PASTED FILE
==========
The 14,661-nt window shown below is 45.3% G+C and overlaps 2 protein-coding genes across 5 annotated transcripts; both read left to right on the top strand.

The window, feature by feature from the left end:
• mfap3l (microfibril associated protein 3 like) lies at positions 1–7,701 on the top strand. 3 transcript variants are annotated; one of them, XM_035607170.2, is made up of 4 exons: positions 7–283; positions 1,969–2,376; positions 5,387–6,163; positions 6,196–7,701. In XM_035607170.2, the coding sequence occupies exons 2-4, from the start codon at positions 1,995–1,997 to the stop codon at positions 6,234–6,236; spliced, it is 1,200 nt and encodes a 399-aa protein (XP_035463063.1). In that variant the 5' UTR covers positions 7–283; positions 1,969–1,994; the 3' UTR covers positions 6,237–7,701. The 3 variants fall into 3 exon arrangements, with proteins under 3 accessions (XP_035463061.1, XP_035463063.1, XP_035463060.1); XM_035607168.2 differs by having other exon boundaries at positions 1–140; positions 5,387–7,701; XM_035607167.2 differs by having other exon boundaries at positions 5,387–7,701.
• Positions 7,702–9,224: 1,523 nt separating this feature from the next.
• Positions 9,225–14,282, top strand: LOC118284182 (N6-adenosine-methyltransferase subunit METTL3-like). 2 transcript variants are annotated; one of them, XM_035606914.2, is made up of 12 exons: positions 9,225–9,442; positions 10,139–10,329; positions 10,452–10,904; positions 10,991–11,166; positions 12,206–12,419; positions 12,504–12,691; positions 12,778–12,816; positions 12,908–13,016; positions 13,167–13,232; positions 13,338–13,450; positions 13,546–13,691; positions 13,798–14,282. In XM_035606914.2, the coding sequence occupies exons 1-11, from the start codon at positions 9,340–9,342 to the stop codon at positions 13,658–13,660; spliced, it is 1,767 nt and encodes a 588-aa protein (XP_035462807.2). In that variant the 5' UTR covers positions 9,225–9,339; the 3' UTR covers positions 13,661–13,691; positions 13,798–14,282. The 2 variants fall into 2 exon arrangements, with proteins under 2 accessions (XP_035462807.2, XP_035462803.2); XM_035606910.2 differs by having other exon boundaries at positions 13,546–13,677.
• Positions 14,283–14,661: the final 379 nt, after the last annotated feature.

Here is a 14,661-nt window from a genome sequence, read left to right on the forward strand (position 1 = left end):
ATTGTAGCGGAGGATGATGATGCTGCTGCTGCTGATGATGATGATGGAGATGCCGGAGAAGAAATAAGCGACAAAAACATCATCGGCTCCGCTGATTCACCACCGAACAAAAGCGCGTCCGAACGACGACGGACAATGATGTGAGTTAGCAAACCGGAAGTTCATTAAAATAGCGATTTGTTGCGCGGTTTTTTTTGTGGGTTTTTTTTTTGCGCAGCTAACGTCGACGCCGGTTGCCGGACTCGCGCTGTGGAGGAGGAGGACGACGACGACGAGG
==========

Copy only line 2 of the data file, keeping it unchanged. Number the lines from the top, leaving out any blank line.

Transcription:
The window, feature by feature from the left end: